Reviews & Analysis

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  • Many bacteria use chemical signals to coordinate group behaviour. A signal that suppresses virulence has been identified in the bacterium that causes cholera, and could be a new therapeutic target.

    • Matthew R. Parsek
    News & Views
  • A coupled model of palaeoclimate and carbon cycling turns up the heat on the idea that Earth once became a giant snowball. It supports instead a milder 'slushball Earth' history — but piquant questions remain.

    • Alan J. Kaufman
    News & Views
  • Cooled to temperatures just above absolute zero, solid helium starts to behave very oddly. But its 'supersolid' behaviour might just be the result of imperfections that change the bulk properties of the crystal.

    • Alan T. Dorsey
    • David A. Huse
    News & Views
  • Researchers have now probably pinpointed all the genes in the MHC genomic region that are risk factors in type 1 diabetes. As the MHC is unusually rich in genes involved in immunity, this is truly exciting.

    • Bart O. Roep
    News & Views
  • Is special relativity a clapped-out classical theory, to be replaced by a shiny new quantum model as soon as possible? On the contrary, it would seem: the theory still has a youthful ability to surprise us.

    • Giovanni Amelino-Camelia
    News & Views
  • Venus is Earth's near twin in mass and radius, yet its atmosphere, mostly composed of carbon dioxide, has a surface temperature and pressure far higher than those of the Earth. This paper discusses the first year of observations by Venus Express, which bring into focus the evolutionary paths by which the climates of two similar planets diverged from common beginnings to such extremes.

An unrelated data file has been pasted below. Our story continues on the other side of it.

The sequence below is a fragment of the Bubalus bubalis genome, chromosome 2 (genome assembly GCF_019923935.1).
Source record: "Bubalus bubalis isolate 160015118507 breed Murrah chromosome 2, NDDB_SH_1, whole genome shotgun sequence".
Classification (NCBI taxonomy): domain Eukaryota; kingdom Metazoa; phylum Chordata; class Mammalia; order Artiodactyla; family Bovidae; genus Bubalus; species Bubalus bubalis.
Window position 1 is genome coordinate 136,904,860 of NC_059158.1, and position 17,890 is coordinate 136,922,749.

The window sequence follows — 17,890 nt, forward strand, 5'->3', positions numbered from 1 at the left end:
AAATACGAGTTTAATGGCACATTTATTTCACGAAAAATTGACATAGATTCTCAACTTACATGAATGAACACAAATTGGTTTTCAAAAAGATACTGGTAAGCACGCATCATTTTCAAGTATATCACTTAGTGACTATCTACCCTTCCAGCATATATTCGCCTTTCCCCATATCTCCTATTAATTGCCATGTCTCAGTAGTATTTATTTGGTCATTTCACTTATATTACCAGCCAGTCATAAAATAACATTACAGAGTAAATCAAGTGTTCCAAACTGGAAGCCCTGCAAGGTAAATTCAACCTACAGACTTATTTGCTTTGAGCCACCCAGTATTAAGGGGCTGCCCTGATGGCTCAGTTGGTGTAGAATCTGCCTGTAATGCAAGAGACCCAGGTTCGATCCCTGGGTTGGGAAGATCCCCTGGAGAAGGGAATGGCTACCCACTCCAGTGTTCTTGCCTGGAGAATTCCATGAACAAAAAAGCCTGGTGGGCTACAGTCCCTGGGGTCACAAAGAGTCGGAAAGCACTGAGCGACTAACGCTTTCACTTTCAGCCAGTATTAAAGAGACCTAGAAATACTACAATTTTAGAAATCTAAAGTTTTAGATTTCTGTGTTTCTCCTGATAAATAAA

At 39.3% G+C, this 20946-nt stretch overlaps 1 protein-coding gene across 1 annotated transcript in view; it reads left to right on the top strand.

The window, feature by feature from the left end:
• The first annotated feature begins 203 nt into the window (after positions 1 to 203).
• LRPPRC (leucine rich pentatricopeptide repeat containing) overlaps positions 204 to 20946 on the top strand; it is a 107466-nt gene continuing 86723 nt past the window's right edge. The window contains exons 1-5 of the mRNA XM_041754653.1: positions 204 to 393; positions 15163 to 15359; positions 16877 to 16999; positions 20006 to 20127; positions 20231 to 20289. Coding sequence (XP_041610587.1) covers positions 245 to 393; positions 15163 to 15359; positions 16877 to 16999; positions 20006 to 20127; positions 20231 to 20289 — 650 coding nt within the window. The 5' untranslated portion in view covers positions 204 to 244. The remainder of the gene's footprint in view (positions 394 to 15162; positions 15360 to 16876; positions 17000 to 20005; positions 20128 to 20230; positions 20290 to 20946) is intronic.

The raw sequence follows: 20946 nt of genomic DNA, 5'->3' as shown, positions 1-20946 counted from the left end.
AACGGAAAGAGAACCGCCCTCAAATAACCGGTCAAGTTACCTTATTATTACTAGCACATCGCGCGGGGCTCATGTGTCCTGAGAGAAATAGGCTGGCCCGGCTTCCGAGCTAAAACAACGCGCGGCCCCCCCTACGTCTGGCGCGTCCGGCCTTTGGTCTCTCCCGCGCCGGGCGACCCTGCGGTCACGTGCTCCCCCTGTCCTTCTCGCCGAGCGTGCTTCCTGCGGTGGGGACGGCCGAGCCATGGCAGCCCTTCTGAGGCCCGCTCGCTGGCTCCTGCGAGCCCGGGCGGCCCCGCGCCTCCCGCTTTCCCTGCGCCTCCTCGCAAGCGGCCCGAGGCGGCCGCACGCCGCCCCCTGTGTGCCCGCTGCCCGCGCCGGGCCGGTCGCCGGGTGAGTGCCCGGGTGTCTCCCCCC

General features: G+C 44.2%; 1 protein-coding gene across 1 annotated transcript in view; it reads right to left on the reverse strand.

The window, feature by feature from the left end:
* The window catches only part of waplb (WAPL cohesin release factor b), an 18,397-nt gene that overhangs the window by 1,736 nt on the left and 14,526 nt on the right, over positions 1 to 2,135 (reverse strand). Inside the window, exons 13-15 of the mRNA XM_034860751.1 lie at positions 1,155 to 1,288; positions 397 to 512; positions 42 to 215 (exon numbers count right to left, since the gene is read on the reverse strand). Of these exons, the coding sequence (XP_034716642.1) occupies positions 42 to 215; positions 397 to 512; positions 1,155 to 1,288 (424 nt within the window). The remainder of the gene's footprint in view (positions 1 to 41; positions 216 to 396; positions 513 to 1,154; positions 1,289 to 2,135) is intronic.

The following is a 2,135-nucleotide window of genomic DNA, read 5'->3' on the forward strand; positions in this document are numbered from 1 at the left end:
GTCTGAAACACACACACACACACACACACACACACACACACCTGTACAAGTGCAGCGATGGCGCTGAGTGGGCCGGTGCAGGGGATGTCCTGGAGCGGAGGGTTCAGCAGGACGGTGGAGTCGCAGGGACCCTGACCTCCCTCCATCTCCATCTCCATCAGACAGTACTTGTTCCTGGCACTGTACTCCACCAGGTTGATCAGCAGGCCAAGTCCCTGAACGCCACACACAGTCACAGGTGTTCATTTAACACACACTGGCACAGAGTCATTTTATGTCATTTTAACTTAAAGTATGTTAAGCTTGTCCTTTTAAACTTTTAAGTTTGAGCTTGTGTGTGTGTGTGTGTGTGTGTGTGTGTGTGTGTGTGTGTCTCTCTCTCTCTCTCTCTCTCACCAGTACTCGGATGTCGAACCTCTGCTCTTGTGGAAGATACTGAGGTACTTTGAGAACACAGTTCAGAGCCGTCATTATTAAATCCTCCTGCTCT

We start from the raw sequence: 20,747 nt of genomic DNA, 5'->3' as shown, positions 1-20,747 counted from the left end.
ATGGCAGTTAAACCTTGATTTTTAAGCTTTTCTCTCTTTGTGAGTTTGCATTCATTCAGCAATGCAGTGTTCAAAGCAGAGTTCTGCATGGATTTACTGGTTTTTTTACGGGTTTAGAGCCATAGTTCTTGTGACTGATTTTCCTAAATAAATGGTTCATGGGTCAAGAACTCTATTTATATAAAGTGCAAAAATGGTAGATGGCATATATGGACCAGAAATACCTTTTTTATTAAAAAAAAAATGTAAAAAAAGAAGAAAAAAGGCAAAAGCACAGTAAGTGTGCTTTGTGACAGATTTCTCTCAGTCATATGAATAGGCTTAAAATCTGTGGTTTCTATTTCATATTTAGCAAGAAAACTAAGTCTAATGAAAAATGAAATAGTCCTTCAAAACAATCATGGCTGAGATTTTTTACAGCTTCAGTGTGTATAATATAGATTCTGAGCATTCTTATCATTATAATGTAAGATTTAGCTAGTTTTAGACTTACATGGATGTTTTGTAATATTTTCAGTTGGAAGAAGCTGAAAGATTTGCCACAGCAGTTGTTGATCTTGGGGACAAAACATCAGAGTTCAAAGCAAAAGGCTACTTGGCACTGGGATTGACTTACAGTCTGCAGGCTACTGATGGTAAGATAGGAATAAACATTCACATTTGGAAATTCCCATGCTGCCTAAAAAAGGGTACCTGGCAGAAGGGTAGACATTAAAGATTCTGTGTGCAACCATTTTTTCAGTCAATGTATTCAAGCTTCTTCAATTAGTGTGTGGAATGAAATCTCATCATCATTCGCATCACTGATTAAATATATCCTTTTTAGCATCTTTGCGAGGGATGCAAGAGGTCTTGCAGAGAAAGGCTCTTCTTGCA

• Håkan Svedhem
    • Dmitry V. Titov
    • Olivier Witasse
  • The Venus Express mission has returned its first findings on the harsh atmosphere of our sister planet. It's another step towards explaining how Venus turned out so differently from our balmy home.

    • Andrew P. Ingersoll
    News & Views
  • Where would you start in trying to work out the structure of a macromolecular machine consisting of 456 proteins? Taking a combined experimental and computational approach is one answer.

    • John D. Aitchison
    • Richard W. Wozniak
    News & Views
  • The atoms and bonds that make up complex solids can be identified chemically — a feat made possible by cleverly combining spectroscopic and structural information conveyed by electrons scattered through a thin sample.

    • Christian Colliex
    News & Views
  • The p53 protein is widely studied for its function as a tumour suppressor, preventing cancer. It emerges that this protein also has an essential physiological role in regulating embryo implantation in mice.

    • Colin L. Stewart
    News & Views